05 Jun 15. Boeing gets patent to charge drones midair. Boeing was recently awarded a patent to charge a drone midair. The patent describes the use of drones equipped with tethers that can connect with ground-based power supplies while they’re still airborne, to recharge their batteries on the go. Where drones are required to be operational almost throughout the day, by using charge points at various locations, these drones can charge when free or when their batteries are drained out.
The drone can be recharged from a ship in ocean, from other flying objects, from a moving vehicle on ground and even high altitude balloons.
Patent Number – 9,045,218
Patent Title – Autonomous aircraft with disconnectable tether
Inventors: Childress; James J. (Mercer Island, WA), Viniotis; John J. (Bellevue, WA)
Applicant: The Boeing Company
Appl. No.: 13/791,105
Filed: March 8, 2013
Systems and methods to launch an aircraft are disclosed. In one embodiment, a system comprises an electrically powered buoyant aircraft, a control system to maneuver the aircraft and a tether adapted to couple to the aircraft and to a ground-based power supply to provide power to the aircraft while the aircraft is coupled to the tether. The aircraft can disconnect autonomously from the tether in response to a command signal. (Source: UAS VISION/Patent Yogi)
04 Jun 15. US Army starts testing PD-100 Black Hornet drones. The US Army has started testing palm-sized PD-100 Black Hornet drones, which feature regular and thermal cameras that can be used for surveillance operations. Weighing only 18g, the drones are small enough to be carried on a utility belt, and can provide clear, real-time video feeds for up to 25 minutes.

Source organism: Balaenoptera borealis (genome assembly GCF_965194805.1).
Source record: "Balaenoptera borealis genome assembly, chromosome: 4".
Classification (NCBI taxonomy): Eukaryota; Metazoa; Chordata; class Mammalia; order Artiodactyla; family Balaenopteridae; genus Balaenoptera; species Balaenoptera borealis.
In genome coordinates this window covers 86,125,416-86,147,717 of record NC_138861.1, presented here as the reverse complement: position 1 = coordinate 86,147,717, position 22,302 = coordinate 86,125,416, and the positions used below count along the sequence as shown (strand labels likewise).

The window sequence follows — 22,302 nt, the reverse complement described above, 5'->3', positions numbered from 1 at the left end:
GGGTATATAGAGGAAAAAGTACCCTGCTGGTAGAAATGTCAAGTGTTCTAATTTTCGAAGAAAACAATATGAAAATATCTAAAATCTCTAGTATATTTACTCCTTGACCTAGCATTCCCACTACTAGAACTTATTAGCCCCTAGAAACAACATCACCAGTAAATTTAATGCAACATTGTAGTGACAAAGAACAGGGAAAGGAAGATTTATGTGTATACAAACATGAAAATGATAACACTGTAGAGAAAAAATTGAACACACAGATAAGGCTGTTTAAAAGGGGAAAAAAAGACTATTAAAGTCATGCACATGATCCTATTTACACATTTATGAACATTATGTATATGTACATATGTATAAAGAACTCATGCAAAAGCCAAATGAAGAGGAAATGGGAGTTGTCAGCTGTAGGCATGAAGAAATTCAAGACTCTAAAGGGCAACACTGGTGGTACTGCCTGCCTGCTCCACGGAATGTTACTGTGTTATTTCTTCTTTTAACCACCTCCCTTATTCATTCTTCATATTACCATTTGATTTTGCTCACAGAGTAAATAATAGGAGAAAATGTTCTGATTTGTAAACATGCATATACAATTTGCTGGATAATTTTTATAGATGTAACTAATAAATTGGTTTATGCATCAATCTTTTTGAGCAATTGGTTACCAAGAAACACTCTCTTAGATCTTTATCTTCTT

Soldiers will be able to fly the drone using pre-selected points or controllers, similar to the ones used in video games. The drones, developed by Norwegian unmanned drone maker Prox Dynamics, are already used by the British Army in Afghanistan. Proxdynamics USA CEO and president Arne Skjaerpe said: “This is what they use when they check out enemy compounds.” The company claims that the complete system is compact enough to fit into a pocket, and can be ready to fly within one minute. The system features steerable EO cameras, which can be manoeuvred remotely to offer both live feed and snapshot images. It also offers digital data link beyond 1500m line-of-sight. The drones can be used for search and rescue operation, reconnaissance missions in confined areas, birds-eye view for situational awareness, and proximity surveillance. British Army Commanding officer Major Adam Foden as said, “Previously, we would have had to send soldiers forward to see if there were any enemy fighters hiding inside a set of buildings.
“Now we are deploying Black Hornet to look inside compounds and to clear a route through enemy-held spaces. It has worked very well, the pictures it delivers back to the monitor are really clear and Black Hornet is so small and quiet that the locals can’t see or hear it.” (Source: army-technology.com)
04 Jun 15. Ten years after the first flight of the Alenia Aermacchi Sky-X, the first European UAV over one tonne class, thanks to a series of tests performed in Italy and, an important step forward has been achieved for the future operations of the unmanned aerial systems in the civil air zone. Currently confined to operational theatres, test areas or “corridors” completely separated from airspace reserved for civil aircraft and helicopters, the activities of the UAS (Unmanned Aerial Systems) or RPAS (Remotely Piloted Aircraft Systems), require important processes of technological change in order to exploit their full potential. Chief among these is flight safety. To assure this fundamental aspect for the future of the unmanned aerial systems of all categories, the EDA (European Defence Agency), launched in 2009 the MIDCAS Project to identify solutions aimed at guaranteeing Mid-air Collision Avoidance,